Together with Harper Elementary School, Garrett is establishing several plots of native plants to help elementary students engage in outdoor ecological experiences. By establishing gardens in the school’s yard, children will be able to see the wildlife that utilizes a diverse array of native asters, mints, legumes, and milkweeds, thereby allowing students to experience nature and learn about native species in parallel with their established curriculum.
If you are interested in helping with this project or other educational opportunities associated with Wesselman Nature Society, please contact Garrett at firstname.lastname@example.org.
If you are interested in organizing an educational tour for a UE group, please contact Hochwender at email@example.com.
Plants donated from the UE native garden will help fulfill the required $500 local in-kind portion of the grant.
Biology Students Receive Awards
Posted: May 6, 2016
The Biology Awards Reception was held recently to honor the outstanding achievements of UE biology students during the 2015-16 academic year.
The James A. Brenneman Student Service Award in Biology was given to Andrew Nunn, and the Patricia L. Akrabawi Teaching Assistant Award in Biology was presented to Taylor Davidson. These awards are named in honor of Jim Brenneman and Pat Akrabawi, respectively, for their long and generous commitment to UE biology students.
The Jerry T. Seng Freshman Biology Award recognizes retired faculty member Jerry Seng for his years of tireless devotion to the success of students, especially freshmen. The recipient of the most outstanding freshman award was Kelly Nixon.
Elizabeth Daugherty received the David and Jennifer Pollock Sophomore Biology Award, named in honor of David and Jennifer Pollock, ’78 for their generous support and contributions to the biology department.
Kate Slater received the P. “Louie” Winternheimer Junior Biology Award, named in memory of Louie Winternheimer for his 39 years of distinguished teaching and service at UE.
The outstanding senior award is named in honor of UE benefactors Dr. and Mrs. Robertson. The Charles and Patricia Robertson Senior Biology Award was presented to Alexandra Arguello.
Biology Professors to Teach for Indiana Master Naturalists Program
Posted: January 13, 2015
Dale Edwards and Cris Hochwender, biology department faculty members, will be teaching courses for the Indiana Master Naturalist program. Their topics will include the ecological framework for the program, tree identification training, and the negative impacts of human activity on natural resources.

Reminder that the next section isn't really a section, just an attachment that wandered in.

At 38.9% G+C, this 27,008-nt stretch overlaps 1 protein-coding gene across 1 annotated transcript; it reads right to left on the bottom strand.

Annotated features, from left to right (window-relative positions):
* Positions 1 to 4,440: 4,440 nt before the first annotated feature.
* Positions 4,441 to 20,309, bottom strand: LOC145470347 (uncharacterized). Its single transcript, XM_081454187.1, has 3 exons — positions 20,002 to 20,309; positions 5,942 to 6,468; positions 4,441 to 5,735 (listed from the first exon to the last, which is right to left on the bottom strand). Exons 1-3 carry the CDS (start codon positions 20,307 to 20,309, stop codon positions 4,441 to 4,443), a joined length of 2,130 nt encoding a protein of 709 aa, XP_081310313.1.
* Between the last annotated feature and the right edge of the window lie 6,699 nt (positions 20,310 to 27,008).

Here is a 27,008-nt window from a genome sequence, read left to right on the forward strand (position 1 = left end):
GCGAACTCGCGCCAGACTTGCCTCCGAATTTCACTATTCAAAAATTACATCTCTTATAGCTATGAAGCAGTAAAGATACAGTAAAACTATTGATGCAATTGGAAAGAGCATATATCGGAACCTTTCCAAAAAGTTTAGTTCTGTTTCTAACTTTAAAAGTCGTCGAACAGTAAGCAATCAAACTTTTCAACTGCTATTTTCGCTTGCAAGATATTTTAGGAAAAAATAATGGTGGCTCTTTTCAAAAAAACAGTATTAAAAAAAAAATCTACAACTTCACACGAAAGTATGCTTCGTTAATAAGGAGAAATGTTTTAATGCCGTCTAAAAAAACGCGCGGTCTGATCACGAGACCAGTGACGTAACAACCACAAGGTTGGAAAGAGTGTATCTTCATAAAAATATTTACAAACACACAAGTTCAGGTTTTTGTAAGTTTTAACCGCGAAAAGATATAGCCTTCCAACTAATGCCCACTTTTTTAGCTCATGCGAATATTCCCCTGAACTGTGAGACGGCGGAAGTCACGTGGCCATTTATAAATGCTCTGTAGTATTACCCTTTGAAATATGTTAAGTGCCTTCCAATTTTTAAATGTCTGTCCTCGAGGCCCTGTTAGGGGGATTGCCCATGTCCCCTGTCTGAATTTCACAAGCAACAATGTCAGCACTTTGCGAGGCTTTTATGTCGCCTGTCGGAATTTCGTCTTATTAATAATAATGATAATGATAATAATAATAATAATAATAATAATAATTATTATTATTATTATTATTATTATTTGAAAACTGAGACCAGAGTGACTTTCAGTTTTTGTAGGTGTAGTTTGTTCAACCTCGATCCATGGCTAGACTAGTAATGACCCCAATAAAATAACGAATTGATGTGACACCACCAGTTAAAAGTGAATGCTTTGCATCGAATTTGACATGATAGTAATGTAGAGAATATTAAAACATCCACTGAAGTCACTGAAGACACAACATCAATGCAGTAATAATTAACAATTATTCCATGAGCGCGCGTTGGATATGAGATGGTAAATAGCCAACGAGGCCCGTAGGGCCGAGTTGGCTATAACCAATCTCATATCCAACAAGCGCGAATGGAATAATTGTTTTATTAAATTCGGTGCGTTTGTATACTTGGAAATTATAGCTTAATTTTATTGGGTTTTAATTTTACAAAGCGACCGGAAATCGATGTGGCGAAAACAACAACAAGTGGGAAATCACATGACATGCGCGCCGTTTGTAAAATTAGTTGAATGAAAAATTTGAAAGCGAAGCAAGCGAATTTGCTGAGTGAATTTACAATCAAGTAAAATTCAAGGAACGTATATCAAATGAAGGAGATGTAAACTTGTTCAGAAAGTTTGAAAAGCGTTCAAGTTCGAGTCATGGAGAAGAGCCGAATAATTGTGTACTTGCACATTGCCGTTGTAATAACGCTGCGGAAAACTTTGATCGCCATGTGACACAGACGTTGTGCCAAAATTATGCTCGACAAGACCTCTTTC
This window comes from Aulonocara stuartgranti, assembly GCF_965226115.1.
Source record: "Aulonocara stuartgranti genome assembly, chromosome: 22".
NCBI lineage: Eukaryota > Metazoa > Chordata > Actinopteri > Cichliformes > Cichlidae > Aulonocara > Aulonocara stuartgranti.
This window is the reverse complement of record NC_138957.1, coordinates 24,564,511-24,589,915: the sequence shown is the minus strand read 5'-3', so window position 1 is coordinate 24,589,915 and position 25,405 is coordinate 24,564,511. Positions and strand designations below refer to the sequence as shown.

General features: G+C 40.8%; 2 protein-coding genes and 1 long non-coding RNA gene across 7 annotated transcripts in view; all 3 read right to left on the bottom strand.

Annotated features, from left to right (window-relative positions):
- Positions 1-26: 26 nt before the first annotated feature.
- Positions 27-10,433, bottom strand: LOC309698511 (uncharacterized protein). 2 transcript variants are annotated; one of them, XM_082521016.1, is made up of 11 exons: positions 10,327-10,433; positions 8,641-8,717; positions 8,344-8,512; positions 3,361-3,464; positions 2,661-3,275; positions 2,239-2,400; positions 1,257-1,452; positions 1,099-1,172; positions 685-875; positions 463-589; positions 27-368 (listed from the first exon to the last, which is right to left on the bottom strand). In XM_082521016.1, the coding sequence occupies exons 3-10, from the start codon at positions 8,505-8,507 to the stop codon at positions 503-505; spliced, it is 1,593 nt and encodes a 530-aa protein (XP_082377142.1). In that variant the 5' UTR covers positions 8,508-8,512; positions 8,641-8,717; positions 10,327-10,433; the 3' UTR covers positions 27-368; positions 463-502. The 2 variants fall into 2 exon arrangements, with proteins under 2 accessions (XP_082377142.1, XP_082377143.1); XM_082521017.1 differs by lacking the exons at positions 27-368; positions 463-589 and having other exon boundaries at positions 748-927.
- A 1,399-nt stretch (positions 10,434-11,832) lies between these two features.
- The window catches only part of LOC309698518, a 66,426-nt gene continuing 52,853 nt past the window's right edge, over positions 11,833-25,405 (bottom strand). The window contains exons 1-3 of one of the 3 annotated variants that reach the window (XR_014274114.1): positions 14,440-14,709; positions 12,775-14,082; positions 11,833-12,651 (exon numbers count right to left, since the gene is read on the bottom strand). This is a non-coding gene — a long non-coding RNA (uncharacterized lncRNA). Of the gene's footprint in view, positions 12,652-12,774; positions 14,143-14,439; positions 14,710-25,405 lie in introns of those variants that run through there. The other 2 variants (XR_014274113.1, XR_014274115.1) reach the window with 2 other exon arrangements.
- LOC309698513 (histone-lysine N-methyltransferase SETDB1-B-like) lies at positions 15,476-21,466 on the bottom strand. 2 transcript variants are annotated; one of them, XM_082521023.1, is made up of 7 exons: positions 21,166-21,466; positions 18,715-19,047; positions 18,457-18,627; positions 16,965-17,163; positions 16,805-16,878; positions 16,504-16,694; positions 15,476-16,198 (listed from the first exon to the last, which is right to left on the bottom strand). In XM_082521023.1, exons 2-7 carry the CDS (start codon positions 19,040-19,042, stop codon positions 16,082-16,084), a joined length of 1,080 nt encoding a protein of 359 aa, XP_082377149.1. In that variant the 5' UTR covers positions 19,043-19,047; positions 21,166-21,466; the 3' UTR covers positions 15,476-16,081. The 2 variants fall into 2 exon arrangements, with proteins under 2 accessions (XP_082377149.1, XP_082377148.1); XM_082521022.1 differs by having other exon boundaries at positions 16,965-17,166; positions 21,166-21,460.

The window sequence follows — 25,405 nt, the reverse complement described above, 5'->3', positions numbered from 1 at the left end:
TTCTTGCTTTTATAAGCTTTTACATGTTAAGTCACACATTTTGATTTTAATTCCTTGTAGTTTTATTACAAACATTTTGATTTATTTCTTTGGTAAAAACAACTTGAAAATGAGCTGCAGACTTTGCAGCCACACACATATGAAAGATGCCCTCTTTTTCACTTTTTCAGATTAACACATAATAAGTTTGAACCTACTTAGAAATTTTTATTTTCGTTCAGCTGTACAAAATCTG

The Indiana Master Naturalist program brings together natural resource specialists with adult learners to foster an understanding of Indiana's plants, waters, soils and wildlife and to promote volunteer service in local communities. People with a passion for the natural world can take this opportunity to build their knowledge and skills. For more information contact Gena Garrett at
Gifts from Vectren and Alcoa for UE Greenhouse
Posted: September 3, 2014
The Office of Development is pleased to announce that the Alcoa Foundation and the Vectren Foundation will be providing funding to support the current greenhouse project. Vectren has committed to $50,000 while Alcoa has agreed to $40,000.
This is very exciting news in that these two gifts complete fundraising for the project with a total of $701,000 being raised from alumni, friends, and now local corporate foundations. The lead gift for the project was provided by Sharon and Burkley McCarthy. Sharon and Burke were inducted as honorary members of the UE Alumni Association in 2004. Sharon serves as a member of the UE Board of Trustees.
Biology Professor Publishes Article
Posted: September 2, 2014
Professor of Biology Dale Edwards, Brian Ernsting, and two biology research students, Taylor Timbrook and Margaret Frerichs, published an article "Preliminary evidence of cryptic species among host-associated populations of Unionicola hoesei (Acari: Unionicolidae)" in the International Journal of Acarology. The results of this study are part of a much larger research program characterizing cryptic biodiversity among unionicolid mussel-mites.
UE Graduate Scott Fites Publishes in the Journal "Nature"
Posted: August 14, 2014
University of Evansville biology alumnus Scott Fites coauthored a research article titled “Amphibians acquire resistance to live and dead fungus overcoming fungal immunosuppression” in a recent issue of the journal Nature. The research was featured on the cover of the journal.
In the article, Scott and his colleagues present experiments demonstrating that several species of frogs can overcome a fugal pathogen – one that has been implicated in the declines of many amphibian species worldwide – after repeated exposure and can even be immunized against it using dead pathogen.
Scott, who received his degree from UE in 2009, is currently a post-doctoral fellow at University of Wisconsin-Madison.
UE Professors Awarded Grant for Science, Math Scholarships
Posted: September 23, 2013